Standing out in the Stands
LSU's superfans are worth the price of admission
Posted: Thursday May 3, 2007 9:37AM; Updated: Thursday May 3, 2007 9:37AM
Look up in the stands.
It's a bird.
It's a plane.
No, it's the Superfans.
At least that's what a certain group of Louisiana State University students call themselves.
The Superfans -- which consist of LSU Superman, LSU Batman, LSU Batgirl, LSU Spiderman and a host of other purple and gold characters -- can be found in the front row at every football game in Tiger Stadium.
And whether they're dancing to the beats of the Golden Band from Tiger Land or walking to the game from Christ the King Catholic Church, these die-hard LSU fans create quite a buzz around campus.
What started in 2000 as a one-man show has transformed into a group of 10 individuals. The expansion of the group is something the Superfans' founding member LSU Superman -- or Clark Kent as he prefers to be called -- said was unexpected.
"After the first few football games of my freshman year, I decided I wanted to be more involved," Kent said. "I talked to my mom -- who was really good at sewing -- and we came up with this idea to make a Superman costume. I started sitting in the front row and every year more and more people started to join."
Kent said when he began dressing up the LSU fans supported him, but said opposing fans did not have the same wholesome welcome.
"From the first time I put on the LSU Superman costume, people would like to take pictures with me," Kent said. "The LSU fans always loved it from the beginning, but not as much can be said about the opposing fans, but that's to be expected."
Prior to every LSU home football game, the Superfans meet at Christ the King, where they trade in their T-shirts and jeans for their purple and gold attire.
Although the preparation does not take much effort, LSU Batgirl said the group has to leave early to make it to the stadium gates in time.
"It takes only about five or 10 minutes to get dressed," Batgirl said. "But the 15-minute walk over to Tiger Stadium turns into an hour or an hour and a half because everybody is stopping you to try and take pictures and talk to you. We try to leave four or five hours early so we can get there well in time before the gates open."
LSU Batman -- who is engaged to Batgirl and will graduate at the end of the semester -- said the walk to and from the stadium is half the fun of being a member of the Superfans.
"As we're walking to the games we get people singing [the Batman theme song]," Batman said. "But mostly it's just little kids coming up to you saying, 'Batman can we take a picture with you?'"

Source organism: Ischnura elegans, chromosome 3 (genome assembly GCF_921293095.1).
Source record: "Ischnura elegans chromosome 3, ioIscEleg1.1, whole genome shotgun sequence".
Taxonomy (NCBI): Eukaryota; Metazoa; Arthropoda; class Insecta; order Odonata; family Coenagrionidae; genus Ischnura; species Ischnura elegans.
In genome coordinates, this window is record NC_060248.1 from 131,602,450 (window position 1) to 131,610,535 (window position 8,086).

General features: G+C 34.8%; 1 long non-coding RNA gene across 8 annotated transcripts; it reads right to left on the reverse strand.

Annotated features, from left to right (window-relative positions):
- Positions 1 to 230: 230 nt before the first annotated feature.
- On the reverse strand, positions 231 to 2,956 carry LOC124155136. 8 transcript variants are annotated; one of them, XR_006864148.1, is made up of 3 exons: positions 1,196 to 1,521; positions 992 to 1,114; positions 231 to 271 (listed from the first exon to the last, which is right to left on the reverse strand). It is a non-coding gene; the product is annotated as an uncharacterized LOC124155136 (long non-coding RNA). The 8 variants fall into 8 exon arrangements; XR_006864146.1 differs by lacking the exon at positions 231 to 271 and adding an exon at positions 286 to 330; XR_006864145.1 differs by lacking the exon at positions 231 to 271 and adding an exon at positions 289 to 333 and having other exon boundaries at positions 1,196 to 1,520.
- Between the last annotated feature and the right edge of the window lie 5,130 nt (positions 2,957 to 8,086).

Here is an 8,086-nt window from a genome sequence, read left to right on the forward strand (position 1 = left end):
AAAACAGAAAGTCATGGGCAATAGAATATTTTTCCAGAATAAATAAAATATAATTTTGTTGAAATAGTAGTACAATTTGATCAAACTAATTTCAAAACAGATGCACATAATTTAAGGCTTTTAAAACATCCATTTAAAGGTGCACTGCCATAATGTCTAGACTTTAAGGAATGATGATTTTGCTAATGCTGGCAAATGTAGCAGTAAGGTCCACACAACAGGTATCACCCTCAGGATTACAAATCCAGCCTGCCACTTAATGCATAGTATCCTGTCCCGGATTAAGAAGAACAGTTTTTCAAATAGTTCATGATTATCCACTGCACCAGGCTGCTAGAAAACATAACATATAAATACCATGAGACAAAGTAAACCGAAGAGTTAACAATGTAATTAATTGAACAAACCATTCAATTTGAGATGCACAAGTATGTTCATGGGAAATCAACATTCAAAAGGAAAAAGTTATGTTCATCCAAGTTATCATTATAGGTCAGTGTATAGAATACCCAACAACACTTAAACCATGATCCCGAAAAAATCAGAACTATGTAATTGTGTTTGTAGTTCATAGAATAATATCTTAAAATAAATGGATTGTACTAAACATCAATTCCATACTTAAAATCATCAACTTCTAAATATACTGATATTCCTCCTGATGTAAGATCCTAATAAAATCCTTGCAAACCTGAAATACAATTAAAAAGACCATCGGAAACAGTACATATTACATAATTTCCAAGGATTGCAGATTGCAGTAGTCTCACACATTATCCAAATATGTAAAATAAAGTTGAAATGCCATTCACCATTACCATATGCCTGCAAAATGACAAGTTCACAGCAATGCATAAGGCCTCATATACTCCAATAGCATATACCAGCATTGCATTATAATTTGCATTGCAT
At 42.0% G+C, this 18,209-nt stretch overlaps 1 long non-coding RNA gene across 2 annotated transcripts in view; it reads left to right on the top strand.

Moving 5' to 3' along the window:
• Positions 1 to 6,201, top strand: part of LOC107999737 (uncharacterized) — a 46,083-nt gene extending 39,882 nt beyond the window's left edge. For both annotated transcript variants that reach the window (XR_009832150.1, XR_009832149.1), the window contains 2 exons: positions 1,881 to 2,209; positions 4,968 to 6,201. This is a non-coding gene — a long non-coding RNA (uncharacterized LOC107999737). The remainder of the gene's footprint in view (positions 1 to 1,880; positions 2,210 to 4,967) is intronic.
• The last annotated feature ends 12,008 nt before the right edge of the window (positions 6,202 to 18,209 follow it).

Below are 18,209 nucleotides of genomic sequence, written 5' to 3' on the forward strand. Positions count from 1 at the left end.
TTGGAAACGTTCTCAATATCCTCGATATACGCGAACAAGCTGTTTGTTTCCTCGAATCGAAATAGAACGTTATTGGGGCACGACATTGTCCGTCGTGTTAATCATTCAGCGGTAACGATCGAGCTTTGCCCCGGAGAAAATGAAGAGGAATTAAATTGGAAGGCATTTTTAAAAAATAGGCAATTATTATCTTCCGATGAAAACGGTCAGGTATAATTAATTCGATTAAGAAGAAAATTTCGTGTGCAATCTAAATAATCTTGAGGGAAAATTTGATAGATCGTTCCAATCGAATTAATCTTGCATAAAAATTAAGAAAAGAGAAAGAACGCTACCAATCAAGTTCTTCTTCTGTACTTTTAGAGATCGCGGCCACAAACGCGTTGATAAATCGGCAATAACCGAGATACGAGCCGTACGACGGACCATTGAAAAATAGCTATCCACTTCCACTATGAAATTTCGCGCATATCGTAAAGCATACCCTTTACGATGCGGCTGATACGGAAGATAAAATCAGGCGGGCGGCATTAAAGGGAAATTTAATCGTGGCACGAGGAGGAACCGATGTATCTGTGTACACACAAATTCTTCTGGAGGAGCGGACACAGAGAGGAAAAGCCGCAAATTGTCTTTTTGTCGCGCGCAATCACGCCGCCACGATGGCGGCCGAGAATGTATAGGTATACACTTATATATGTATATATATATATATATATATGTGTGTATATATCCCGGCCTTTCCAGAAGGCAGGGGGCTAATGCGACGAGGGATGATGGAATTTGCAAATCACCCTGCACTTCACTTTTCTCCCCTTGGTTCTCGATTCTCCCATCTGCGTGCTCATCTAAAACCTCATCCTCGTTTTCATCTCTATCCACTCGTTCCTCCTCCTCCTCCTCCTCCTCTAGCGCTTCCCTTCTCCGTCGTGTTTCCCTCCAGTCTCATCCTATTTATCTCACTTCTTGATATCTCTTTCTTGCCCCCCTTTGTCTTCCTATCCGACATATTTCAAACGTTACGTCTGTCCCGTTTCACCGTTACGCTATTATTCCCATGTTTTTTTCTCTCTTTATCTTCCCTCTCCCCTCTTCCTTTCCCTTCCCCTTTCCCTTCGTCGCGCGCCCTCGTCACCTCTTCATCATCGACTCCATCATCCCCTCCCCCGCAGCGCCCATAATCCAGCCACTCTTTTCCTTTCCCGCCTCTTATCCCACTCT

After making it past the mobs of people who ask for anything from autographs, pictures or to talk to them, the Superfans enter the gates two and a half hours before kickoff and are usually one of the first students to get into Death Valley.
Batgirl said the Superfans -- along with other various groups that have formed over the past few years -- sit in the same spot every game.
"We get there early so we can reserve our seats," Batgirl said. "Everyone in our section knows that's where we sit, so it's kind of like we have all our little spots mapped out. We know that when the gates open you don't run to someone else's section."
Along with sitting in the same section every football season, other traditions such as graduating members passing down their costumes to others in the church have formed over the past seven years.
Spiderman -- known as Peter Parker -- joined the Superfans this past season after he received the costume from a former member.
Parker said he has enjoyed every moment thus far and said it is an honor to be a part of this tradition.
"I saw Spiderman, Batman and Superman all on TV and I thought, 'Wow that's so awesome,'" Parker said. "And now it feels great to be a part of it."
Parker said the in-game experience is irreplaceable and added that although the costume is not very comfortable during the mid-August and September games, he would not trade the opportunity to be a part of this group.
"It's awesome because when you put the mask on it's kind of like you have tunnel vision and you feel like it's just you and the football team," Parker said. "The sound is kind of muffled so you can't really hold any intelligent conversations, but it helps you just focus on the game."
He also said his family supports him and are happy with his involvement.
"It's funny because a lot of my immediate relatives don't call me by my first name anymore," Parker said. "They call me Spiderman. I don't know if that's going to stick, but we'll see."